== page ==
4. Toss the cauliflower and onion mixture in the prepared pan until combined. Roast about 10 minutes or until the edges start to darken. Sprinkle with cheese if using and return to the oven for 2 minutes or until the cheese has melted.

Cheesy apple pancakes

These puffy griddlecakes are easy and fast and satisfyingly good. Serve piping hot with fresh fruit or frozen yogurt for dessert, or add a dollop of the ricotta cheese with slices of banana and drizzle with maple syrup for a hearty breakfast. For lunch or dinner, smear them a pesto or bean spread and top with thinly sliced carrot, cucumber, cabbage, and red onion and serve with a salad. For a totally leftover lunch, place a spoonful of any leftover main dish in the center, roll up, and eat like a burrito. This recipe makes 6 to 8 pancakes.

Ingredients:

  • ½ cup drained ricotta or cottage cheese

  • 1 apple, shredded

  • 2 large eggs, lightly beaten

  • 2 tablespoons maple syrup or honey

  • 1 teaspoon vanilla extract

  • ½ cup whole wheat or all-purpose flour

  • 1 teaspoon baking soda

  • 1 teaspoon ground cinnamon

  • ½ teaspoon sea salt

  • 1 to 2 tablespoons extra-virgin olive oil or coconut oil

Directions:

1. Preheat the oven to 300°F.

2. Combine the cheese, apple, eggs, maple syrup, and vanilla in a medium bowl. Whisk with a fork until well mixed.

3. Combine the flour, baking soda, cinnamon, and salt in a large bowl. Pour the cheese mixture into the flour mixture and whisk with a fork just until incorporated. Do not over mix.

4. Lightly oil a griddle or large skillet and heat over medium-high heat. Scoop the batter using a ¼ cup measure (for small cakes) or ½ cup measure (for medium cakes) and scrape onto the hot griddle, spreading each pancake to about ½-inch thickness. Cook until the bottom is golden and large bubbles form on the uncooked side, about 2 minutes. Flip and cook the remaining side until golden, about 2 minutes.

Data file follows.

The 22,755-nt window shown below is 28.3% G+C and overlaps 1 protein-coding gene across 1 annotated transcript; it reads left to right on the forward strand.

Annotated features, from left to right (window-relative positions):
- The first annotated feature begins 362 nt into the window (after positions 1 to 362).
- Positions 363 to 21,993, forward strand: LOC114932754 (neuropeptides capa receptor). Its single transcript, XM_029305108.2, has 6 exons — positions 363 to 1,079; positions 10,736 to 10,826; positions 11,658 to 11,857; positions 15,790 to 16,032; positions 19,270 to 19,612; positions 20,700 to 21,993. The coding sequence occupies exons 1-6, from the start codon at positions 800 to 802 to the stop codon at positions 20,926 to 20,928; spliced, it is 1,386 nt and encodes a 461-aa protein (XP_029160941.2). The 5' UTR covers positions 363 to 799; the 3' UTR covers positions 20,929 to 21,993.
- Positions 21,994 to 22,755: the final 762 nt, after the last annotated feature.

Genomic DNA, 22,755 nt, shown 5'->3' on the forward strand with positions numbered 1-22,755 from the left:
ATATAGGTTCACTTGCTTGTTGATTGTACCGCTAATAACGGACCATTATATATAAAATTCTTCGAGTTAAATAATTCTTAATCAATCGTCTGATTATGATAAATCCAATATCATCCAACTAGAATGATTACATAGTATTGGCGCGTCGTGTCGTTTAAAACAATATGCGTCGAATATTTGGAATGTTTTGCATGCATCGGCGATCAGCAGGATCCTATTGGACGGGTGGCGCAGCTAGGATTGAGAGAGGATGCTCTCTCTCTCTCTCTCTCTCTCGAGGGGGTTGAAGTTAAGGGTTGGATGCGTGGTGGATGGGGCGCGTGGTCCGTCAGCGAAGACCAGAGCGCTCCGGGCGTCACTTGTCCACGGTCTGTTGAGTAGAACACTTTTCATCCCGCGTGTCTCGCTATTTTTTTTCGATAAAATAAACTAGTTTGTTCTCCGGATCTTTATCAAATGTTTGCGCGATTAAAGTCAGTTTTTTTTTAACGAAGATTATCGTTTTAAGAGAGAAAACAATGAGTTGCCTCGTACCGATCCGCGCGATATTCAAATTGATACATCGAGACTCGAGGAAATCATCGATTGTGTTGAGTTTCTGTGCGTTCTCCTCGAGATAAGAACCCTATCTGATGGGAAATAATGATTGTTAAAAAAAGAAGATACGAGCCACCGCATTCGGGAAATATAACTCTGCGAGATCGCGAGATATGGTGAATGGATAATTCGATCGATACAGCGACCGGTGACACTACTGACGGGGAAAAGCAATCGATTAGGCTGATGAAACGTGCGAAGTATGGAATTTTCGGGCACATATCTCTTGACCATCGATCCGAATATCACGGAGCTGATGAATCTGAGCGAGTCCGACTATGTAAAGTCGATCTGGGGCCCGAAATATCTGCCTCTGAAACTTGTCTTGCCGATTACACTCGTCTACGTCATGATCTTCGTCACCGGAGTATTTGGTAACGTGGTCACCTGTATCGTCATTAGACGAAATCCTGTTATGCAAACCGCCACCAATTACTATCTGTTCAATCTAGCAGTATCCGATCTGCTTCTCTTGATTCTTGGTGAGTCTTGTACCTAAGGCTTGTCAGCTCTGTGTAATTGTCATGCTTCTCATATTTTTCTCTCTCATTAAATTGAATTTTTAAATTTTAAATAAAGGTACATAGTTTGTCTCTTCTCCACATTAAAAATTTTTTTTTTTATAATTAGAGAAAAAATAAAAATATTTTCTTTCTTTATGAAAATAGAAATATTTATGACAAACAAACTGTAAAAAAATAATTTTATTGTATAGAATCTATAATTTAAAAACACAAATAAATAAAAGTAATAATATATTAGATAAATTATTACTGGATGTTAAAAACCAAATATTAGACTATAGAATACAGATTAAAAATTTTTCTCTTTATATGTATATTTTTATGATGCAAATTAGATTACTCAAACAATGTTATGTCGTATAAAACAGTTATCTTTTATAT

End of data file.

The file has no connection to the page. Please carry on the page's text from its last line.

5. Remove cooked pancakes to a plate, cover with foil, and keep warm in preheated oven. Repeat step 4 using remaining batter.

Mushrooms on toast

This is my go-to recipe for lunch or a light dinner when time and creative effort are at a low. It will be on the table in less than 20 minutes, and everyone in my house loves it. You can add, and heat through, 1 cup of cooked legumes at the end of step 3. This recipe makes 4 servings.

Ingredients:

  • 2 tablespoons coconut oil

  • 1 onion, chopped

  • ¼ red cabbage, chopped

  • ½ red bell pepper, chopped

  • 1 cayenne pepper, finely chopped, optional

  • 5 cups chopped mushrooms

  • 2 garlic cloves

  • 1 tablespoon finely chopped fresh rosemary

  • ½ teaspoon sea salt

  • 4 slices whole grain, wheat, or gluten-free bread

Directions:

  1. Heat the oil in a large skillet over medium-high heat. Add the onion and sauté until soft, 5 minutes. Add the cabbage, bell pepper, and cayenne pepper if using. Cook, stirring frequently, about 3 minutes.

  2. Stir in the mushrooms, garlic, rosemary, and salt and cook, stirring frequently until the mushrooms are tender, about 5 minutes.

  3. Meanwhile, toast the bread and place it on plates. Divide the mushroom mixture evenly into 4 portions and spoon over the toast.

Roasted beet soup 

Roasting all vegetables, but especially beets, is one of the tastiest ways to cook them. To prepare beets for cooking, scrub well using a vegetable brush. Trim away the top and bottom and, using a vegetable peeler, remove the top one third of the rough skin. This recipe makes 4 to 6 servings.